Daily Mail – Patients are being put at risk by doctors selling them potentially dangerous weight-loss pills at private slimming clinics. A number of centres in England were found to be handing out drugs which could have lethal side effects, a health watchdog has revealed. Read article

Cairo clashes rage on

Reuters – Clashes between protesters and security forces continue for a fifth consecutive day in downtown Cairo. Read article

Nigeria unrest: Blasts rock Kano and Maiduguri

BBC – A police station has been hit by an explosion and attacked by gunmen in the flashpoint northern Nigerian city of Kano, injuring an officer. Further east, at around the same time, witnesses spoke of hearing explosions in the market area of Maiduguri. Suspicion for the attacks will fall on Islamist militant group Boko Haram. Boko Haram is waging an insurgency in the region in a bid to try and overthrow the national government and install an Islamic state. Kano saw a series of attacks last month that left more than 185 people dead. Read Article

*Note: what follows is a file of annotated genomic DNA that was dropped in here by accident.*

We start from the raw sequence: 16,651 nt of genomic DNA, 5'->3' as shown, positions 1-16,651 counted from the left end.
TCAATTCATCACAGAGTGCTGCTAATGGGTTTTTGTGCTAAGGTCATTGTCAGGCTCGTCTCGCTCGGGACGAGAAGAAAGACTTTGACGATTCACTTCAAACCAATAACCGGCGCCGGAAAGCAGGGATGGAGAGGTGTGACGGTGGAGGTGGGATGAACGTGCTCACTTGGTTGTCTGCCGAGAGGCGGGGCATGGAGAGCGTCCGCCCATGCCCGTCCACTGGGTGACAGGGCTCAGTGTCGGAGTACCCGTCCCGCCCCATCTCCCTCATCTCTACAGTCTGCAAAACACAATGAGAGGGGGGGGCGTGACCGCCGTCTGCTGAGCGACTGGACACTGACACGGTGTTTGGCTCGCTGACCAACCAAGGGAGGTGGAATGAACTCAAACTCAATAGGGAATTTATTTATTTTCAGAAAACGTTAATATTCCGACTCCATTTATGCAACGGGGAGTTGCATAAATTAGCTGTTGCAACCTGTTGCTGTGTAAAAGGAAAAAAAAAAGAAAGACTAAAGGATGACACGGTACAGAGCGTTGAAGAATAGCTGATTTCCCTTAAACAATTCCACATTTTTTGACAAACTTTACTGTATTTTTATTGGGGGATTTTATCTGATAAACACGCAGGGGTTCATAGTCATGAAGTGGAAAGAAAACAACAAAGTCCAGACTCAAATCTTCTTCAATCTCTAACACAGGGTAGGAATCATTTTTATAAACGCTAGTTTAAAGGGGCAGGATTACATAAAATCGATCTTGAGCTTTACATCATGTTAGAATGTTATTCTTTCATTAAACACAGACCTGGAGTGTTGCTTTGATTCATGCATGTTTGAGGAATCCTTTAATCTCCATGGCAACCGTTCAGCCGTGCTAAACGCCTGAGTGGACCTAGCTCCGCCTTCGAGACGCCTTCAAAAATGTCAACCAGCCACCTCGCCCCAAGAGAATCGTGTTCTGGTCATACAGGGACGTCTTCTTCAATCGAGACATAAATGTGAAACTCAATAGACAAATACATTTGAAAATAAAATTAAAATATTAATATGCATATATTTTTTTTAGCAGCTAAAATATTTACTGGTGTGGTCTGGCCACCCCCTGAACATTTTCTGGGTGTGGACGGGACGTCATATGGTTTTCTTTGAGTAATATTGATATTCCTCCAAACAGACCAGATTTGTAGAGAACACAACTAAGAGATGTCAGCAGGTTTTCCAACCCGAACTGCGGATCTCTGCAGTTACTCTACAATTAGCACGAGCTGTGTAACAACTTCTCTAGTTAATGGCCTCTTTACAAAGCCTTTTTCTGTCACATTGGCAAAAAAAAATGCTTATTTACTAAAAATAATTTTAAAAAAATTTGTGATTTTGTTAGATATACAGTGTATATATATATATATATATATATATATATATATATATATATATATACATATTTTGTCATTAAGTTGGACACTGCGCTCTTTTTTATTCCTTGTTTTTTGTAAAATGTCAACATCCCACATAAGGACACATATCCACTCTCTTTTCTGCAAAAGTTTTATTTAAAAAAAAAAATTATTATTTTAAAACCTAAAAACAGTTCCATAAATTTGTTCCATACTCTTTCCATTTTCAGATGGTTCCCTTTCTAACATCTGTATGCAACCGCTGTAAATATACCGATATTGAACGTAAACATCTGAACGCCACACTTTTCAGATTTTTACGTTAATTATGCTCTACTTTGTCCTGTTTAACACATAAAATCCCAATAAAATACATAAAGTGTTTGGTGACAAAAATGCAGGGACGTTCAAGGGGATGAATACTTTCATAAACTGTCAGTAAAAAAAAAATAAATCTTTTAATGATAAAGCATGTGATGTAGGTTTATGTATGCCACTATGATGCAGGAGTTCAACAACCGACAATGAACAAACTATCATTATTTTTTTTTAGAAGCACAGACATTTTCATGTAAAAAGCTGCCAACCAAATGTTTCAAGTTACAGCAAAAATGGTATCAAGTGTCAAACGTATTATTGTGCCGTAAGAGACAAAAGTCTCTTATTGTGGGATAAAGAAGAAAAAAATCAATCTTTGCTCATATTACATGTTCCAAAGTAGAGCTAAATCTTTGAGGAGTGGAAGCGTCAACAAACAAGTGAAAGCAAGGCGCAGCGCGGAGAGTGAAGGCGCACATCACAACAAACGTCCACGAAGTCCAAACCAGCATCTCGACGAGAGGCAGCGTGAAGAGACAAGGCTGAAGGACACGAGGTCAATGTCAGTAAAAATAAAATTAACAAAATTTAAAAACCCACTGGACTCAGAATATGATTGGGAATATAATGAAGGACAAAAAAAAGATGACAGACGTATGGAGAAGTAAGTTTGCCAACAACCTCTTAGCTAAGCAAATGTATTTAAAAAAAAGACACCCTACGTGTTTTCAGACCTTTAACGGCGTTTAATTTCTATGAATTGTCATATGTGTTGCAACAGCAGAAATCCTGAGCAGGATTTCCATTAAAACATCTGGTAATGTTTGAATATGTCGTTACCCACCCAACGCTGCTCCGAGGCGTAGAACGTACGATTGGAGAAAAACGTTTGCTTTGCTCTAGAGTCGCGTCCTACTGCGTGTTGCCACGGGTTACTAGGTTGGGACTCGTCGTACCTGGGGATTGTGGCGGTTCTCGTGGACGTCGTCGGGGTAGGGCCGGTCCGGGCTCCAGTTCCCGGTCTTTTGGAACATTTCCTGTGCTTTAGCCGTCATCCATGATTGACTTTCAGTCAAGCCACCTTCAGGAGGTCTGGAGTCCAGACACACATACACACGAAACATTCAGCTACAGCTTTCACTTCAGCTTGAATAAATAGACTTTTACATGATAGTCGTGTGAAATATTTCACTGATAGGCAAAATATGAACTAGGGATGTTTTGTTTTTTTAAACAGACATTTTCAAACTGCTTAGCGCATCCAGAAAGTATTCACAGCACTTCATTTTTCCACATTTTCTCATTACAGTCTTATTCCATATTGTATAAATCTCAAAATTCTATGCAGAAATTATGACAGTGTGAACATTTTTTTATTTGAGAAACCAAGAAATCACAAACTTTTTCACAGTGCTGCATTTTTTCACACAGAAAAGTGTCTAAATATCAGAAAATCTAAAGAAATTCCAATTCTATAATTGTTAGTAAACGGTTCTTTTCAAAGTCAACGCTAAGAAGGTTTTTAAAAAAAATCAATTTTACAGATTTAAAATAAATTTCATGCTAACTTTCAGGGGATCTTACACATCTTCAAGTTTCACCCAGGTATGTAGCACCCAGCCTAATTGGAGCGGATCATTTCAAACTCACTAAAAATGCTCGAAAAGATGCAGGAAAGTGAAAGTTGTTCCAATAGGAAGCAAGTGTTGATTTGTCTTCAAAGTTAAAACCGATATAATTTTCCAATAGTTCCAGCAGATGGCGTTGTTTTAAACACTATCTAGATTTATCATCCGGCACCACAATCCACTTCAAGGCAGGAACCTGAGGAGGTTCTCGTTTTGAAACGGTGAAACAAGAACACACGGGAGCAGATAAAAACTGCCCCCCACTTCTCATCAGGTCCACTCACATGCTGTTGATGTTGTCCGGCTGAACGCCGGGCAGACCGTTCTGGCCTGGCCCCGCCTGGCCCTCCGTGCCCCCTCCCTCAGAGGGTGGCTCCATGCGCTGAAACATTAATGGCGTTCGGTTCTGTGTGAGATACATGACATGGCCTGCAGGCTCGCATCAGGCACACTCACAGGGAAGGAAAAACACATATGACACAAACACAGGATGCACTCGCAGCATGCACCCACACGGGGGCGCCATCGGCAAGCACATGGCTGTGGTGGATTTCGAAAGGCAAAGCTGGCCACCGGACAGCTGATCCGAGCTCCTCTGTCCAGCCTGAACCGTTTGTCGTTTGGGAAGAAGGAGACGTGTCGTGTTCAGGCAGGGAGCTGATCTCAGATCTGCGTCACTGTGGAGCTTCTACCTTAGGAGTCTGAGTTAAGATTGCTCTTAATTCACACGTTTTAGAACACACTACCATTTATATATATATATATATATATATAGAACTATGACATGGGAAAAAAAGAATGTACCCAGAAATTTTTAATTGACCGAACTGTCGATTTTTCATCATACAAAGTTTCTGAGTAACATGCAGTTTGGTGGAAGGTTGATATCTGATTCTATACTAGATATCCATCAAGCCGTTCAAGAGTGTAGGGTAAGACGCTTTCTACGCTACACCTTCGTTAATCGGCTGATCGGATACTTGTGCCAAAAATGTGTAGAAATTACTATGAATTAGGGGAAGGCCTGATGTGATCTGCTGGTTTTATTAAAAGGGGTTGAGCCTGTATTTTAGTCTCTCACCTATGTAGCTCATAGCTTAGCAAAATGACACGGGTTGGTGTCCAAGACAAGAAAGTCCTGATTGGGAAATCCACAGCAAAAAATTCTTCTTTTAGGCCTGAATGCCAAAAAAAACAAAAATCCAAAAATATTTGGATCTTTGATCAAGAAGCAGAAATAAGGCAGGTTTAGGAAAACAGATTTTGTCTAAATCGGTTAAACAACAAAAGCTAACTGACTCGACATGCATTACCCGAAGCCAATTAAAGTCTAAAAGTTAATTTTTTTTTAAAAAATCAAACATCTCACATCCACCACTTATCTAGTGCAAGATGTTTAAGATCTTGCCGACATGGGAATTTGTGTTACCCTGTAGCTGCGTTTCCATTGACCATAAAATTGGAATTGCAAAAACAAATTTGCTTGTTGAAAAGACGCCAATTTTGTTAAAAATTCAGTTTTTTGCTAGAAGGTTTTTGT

Swiss bank indictment details tax evasion ploys

USA Today – It was a cool August Tuesday in 2007 when Swiss banker Urs Frei walked into a Manhattan restaurant for meetings with two U.S. clients. One of the clients carried an unmarked envelope containing $16,000 in cash. For an extremely expensive lunch? Hardly. For what a new federal indictment alleges was a secret rendezvous in a plot that enabled more than 100 wealthy Americans to evade federal taxes on at least $1.2 billion in assets hidden in foreign bank accounts. Read Article

Daily News Archive In Focus – Afghanistan and Pakistan (1,742 articles)

The latestwar in Afghanistan began on October 7, 2001 as the armed forces of the United States of America, the United Kingdom, Australia, and the Afghan United Front (Northern Alliance) launched Operation Enduring Freedom. But Afghanistan and Pakistan has been a hotbed of unrest for many years prior. The Afghanistan and Pakistan region is one of the most challenging regions to understand, with a diverse set of people, religions, and cultures. For a comprehensive view of the news coming out of that region, read our Afghanistan and Pakistan news archive of 1,742 articles CLICK HERE

Climate Fact Of The Day – La Nina brings record-breaking rains to Australia